Book Series The North Atlantic World, vol. 8

Alternative Facts and Plausible Fictions in the Northern European Past

How Politics and Culture Have Written and Rewritten History

Oisín Plumb, Alexandra Sanmark (eds)

  • Pages: approx. 200 p.
  • Size:156 x 234 mm
  • Illustrations:18 b/w, 16 col.
  • Language(s):English
  • Publication Year:2024

  • ISBN: 978-2-503-60575-3
  • Hardback
  • Forthcoming (Aug/24)



Oisín Plumb, lecturer, Institute for Northern Studies, UHI, Perth
Alexandra Sanmark, Professor of Medieval Archaeology, Institute for Northern Studies, UHI, Perth


The use of the past for contemporary purposes has been a feature of historical and archaeological investigation from ancient times. This ‘politicization of the past’ is often associated with, at best, an inadvertent detachment from an objective use of evidence, and at worst, its wilful misuse. Such use of the past is perhaps most evident in the construction of narratives of nations and ethnic groups — particularly in relation to origins or the perceived ‘golden ages’ of peoples.

This book seeks to assess the role played by different ideologies in the shaping of the past, from early times up until the present day, in the interpretation of the history and archaeology of Northern Europe, whether in Northern Europe itself or further afield. It also considers how those who research, interpret, and present the Northern European past should respond to such uses. The chapters drawn together here explore key questions, asking how contemporary ideologies of identity have shaped the past, what measures should be taken to discourage an inaccurate understanding of the past, and if scholars should draw on the past in order to counter racism and xenophobia, or if this can itself lead to potentially dangerous misunderstandings of history.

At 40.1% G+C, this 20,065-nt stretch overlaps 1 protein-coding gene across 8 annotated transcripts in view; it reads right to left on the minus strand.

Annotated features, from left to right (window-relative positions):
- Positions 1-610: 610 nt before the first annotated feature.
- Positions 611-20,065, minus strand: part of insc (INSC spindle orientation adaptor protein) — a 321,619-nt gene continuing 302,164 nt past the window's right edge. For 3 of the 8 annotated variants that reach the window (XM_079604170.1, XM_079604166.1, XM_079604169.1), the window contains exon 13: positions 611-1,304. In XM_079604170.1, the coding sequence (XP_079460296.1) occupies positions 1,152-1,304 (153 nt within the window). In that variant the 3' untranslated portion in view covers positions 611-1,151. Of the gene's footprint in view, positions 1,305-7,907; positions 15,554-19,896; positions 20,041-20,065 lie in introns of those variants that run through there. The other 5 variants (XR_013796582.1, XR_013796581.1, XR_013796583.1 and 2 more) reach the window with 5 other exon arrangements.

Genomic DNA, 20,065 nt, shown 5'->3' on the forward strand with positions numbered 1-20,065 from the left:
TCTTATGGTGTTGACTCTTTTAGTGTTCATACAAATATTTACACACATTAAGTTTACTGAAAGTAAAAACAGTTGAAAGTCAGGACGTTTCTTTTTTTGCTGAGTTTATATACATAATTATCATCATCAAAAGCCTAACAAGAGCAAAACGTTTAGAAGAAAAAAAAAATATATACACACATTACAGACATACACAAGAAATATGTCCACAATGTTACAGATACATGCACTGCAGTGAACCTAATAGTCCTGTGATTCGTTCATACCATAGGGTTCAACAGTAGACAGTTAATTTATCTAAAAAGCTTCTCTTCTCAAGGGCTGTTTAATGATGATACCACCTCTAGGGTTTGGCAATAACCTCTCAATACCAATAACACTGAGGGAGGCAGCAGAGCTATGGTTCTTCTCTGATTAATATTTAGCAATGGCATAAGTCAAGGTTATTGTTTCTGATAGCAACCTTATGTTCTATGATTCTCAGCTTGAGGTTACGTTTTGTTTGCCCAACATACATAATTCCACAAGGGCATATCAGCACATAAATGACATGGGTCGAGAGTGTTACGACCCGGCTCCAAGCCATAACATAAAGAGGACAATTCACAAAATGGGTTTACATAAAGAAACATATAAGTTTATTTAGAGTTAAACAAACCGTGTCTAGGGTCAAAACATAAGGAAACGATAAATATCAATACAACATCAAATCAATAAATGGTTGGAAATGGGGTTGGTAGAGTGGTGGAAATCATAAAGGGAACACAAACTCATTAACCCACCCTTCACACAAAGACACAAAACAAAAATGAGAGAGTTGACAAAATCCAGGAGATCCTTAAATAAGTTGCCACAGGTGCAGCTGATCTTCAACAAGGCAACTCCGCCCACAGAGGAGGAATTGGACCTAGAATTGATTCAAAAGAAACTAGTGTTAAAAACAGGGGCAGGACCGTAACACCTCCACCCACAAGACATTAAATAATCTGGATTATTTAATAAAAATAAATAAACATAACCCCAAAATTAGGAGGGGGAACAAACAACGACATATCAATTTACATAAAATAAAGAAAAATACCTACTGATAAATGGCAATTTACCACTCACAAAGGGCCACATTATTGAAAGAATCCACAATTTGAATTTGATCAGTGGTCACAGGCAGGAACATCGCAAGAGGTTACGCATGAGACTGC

List of Illustrations

1. Introduction
Oisín Plumb and Alex Sanmark

2. Finnar, Skrælingar and the Orkney Picts: A Comparative Study of the Imagined ‘Other’ in Early Medieval Norse Culture
Tara Athanasiou

3. The Icelandic Sagas and the Importance of Social Status in Viking Age Identity
Patrick Temperilli

4. Shifting Views of Scotland’s Past in Nineteenth-Century German-language Travelogues
Bernhard Maier

5. Reinterpreting the Celtic Past in Scotland: The Pre-War Work of John Duncan
Frances Fowle

6. ‘From the Curved Branches of Skulls’: Old Norse and Origins of the Gothic romance
Peter J. Church

7. American Valkyries: Equality, Exclusion, and Old Norse Imagery in the Nineteenth-Century Struggle for Women’s Rights
Zachary J. Melton

8. Between Finland and Asia: The Changing Medievalist Models in Hungarian Nation-Building during the Interwar Period
Andrea Kocsis

9.Anglo-Saxon’ identity: A Critique from the Graveside
Stuart Brookes

10. The Political Dimensions of Archaeology Today: A Personal View
Caroline Wickham-Jones